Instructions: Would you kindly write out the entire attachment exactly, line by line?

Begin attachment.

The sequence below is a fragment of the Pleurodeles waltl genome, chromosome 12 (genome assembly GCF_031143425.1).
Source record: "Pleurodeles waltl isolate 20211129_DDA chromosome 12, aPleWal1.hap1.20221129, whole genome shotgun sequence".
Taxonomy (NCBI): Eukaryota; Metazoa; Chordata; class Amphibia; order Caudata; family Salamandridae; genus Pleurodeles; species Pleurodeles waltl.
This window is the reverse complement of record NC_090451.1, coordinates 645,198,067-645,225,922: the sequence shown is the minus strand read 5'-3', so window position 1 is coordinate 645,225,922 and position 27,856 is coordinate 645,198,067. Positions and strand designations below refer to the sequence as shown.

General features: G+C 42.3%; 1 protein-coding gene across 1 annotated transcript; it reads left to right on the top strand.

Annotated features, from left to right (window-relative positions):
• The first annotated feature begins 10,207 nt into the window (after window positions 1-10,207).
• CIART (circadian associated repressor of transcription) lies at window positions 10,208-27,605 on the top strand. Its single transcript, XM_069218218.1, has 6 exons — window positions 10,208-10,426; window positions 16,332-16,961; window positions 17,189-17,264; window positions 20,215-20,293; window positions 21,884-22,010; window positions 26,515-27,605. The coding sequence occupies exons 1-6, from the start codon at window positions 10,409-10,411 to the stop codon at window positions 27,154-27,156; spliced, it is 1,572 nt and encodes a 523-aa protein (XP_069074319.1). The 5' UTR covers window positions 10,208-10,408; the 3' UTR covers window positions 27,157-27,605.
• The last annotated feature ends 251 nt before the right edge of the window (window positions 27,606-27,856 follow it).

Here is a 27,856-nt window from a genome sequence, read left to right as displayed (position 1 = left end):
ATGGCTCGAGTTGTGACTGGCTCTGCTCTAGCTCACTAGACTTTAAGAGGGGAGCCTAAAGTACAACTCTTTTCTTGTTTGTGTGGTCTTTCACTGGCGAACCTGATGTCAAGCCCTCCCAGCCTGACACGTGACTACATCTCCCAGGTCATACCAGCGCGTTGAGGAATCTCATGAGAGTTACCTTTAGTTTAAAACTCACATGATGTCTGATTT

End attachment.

The sequence below is a fragment of the Pleurodeles waltl genome, chromosome 12 (genome assembly GCF_031143425.1).
Source record: "Pleurodeles waltl isolate 20211129_DDA chromosome 12, aPleWal1.hap1.20221129, whole genome shotgun sequence".
Taxonomy (NCBI): Eukaryota; Metazoa; Chordata; class Amphibia; order Caudata; family Salamandridae; genus Pleurodeles; species Pleurodeles waltl.
This window is the reverse complement of record NC_090451.1, coordinates 645,198,067-645,225,922: the sequence shown is the minus strand read 5'-3', so window position 1 is coordinate 645,225,922 and position 27,856 is coordinate 645,198,067. Positions and strand designations below refer to the sequence as shown.

General features: G+C 42.3%; 1 protein-coding gene across 1 annotated transcript; it reads left to right on the top strand.

Annotated features, from left to right (window-relative positions):
• The first annotated feature begins 10,207 nt into the window (after window positions 1-10,207).
• CIART (circadian associated repressor of transcription) lies at window positions 10,208-27,605 on the top strand. Its single transcript, XM_069218218.1, has 6 exons — window positions 10,208-10,426; window positions 16,332-16,961; window positions 17,189-17,264; window positions 20,215-20,293; window positions 21,884-22,010; window positions 26,515-27,605. The coding sequence occupies exons 1-6, from the start codon at window positions 10,409-10,411 to the stop codon at window positions 27,154-27,156; spliced, it is 1,572 nt and encodes a 523-aa protein (XP_069074319.1). The 5' UTR covers window positions 10,208-10,408; the 3' UTR covers window positions 27,157-27,605.
• The last annotated feature ends 251 nt before the right edge of the window (window positions 27,606-27,856 follow it).

Here is a 27,856-nt window from a genome sequence, read left to right as displayed (position 1 = left end):
ATGGCTCGAGTTGTGACTGGCTCTGCTCTAGCTCACTAGACTTTAAGAGGGGAGCCTAAAGTACAACTCTTTTCTTGTTTGTGTGGTCTTTCACTGGCGAACCTGATGTCAAGCCCTCCCAGCCTGACACGTGACTACATCTCCCAGGTCATACCAGCGCGTTGAGGAATCTCATGAGAGTTACCTTTAGTTTAAAACTCACATGATGTCTGATTT